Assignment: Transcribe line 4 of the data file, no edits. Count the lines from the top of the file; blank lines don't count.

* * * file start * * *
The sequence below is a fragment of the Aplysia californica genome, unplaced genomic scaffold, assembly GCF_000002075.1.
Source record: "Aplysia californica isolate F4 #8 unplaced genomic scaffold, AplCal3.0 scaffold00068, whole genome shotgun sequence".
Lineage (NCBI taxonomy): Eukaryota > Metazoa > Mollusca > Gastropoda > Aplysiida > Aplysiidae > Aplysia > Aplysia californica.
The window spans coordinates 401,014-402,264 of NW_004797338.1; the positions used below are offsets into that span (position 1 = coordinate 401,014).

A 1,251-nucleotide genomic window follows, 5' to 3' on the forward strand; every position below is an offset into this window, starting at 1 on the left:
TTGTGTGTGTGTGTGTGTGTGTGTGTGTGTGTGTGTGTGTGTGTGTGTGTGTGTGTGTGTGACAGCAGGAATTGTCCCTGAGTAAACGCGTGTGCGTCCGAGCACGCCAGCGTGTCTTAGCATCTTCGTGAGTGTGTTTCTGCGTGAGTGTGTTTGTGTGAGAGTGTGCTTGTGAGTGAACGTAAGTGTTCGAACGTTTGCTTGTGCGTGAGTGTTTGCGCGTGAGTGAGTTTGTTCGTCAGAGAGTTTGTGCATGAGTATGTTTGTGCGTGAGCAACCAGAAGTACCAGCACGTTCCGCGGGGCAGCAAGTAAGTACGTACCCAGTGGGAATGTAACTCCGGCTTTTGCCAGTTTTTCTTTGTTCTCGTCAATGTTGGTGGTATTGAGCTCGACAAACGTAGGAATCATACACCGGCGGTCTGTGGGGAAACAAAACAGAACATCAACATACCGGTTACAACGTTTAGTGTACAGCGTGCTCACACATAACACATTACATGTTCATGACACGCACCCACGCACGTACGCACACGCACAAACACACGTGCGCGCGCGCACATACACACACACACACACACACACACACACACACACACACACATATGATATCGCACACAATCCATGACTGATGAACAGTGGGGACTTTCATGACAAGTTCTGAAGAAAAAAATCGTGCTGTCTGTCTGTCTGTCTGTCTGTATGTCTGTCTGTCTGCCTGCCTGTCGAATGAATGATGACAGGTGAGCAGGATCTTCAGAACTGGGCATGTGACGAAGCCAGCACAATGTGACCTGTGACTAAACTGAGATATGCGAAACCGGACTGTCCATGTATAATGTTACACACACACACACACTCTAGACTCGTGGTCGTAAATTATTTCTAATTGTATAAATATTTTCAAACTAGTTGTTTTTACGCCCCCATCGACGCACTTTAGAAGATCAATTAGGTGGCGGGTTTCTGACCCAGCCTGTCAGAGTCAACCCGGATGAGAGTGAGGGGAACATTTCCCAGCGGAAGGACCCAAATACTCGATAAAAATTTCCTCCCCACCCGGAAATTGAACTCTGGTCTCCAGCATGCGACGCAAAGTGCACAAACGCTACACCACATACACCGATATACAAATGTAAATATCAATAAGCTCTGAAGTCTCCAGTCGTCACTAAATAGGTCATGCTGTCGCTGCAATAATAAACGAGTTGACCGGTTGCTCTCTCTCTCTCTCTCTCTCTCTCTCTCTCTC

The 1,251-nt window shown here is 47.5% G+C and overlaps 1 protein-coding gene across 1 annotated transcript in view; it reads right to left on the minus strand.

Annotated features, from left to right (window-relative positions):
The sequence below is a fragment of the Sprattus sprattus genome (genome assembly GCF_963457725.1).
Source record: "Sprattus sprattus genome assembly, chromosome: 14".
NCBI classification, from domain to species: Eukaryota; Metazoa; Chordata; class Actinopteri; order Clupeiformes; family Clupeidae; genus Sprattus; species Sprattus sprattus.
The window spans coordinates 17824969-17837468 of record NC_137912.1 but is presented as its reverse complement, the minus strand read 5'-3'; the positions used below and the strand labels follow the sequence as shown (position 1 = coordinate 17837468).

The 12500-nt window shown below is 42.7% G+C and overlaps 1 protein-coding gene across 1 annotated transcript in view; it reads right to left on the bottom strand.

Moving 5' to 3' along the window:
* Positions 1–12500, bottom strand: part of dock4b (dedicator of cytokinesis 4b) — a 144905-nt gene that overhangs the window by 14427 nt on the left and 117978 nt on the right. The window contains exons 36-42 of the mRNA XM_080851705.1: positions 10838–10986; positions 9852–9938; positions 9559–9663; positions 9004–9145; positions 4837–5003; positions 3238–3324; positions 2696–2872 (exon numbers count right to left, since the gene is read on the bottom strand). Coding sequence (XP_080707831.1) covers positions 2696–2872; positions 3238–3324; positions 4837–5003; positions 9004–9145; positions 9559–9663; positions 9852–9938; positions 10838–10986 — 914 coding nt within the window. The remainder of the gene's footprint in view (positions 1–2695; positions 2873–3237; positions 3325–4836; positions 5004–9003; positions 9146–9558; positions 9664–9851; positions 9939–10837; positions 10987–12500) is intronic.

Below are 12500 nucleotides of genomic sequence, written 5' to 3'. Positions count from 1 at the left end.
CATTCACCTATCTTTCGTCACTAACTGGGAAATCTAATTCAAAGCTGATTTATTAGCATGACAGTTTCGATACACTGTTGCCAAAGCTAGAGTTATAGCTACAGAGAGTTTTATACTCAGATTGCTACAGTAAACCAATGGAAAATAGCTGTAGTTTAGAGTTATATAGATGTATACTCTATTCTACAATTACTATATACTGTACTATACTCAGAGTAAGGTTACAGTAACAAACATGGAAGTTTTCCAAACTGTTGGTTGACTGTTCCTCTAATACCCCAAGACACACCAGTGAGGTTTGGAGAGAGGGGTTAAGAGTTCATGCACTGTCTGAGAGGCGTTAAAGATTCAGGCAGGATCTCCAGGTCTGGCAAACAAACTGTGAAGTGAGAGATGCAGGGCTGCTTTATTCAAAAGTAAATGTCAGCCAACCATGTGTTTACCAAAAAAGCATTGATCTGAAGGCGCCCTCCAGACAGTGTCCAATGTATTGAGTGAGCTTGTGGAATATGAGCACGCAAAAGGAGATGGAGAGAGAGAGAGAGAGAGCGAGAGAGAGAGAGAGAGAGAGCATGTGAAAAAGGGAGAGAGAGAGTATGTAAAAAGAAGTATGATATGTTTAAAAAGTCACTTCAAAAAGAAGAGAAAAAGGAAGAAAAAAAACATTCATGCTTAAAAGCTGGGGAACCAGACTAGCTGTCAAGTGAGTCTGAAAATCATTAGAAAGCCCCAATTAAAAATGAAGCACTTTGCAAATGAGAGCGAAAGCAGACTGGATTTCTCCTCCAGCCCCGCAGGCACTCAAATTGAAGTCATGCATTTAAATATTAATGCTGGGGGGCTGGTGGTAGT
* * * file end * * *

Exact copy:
The window spans coordinates 401,014-402,264 of NW_004797338.1; the positions used below are offsets into that span (position 1 = coordinate 401,014).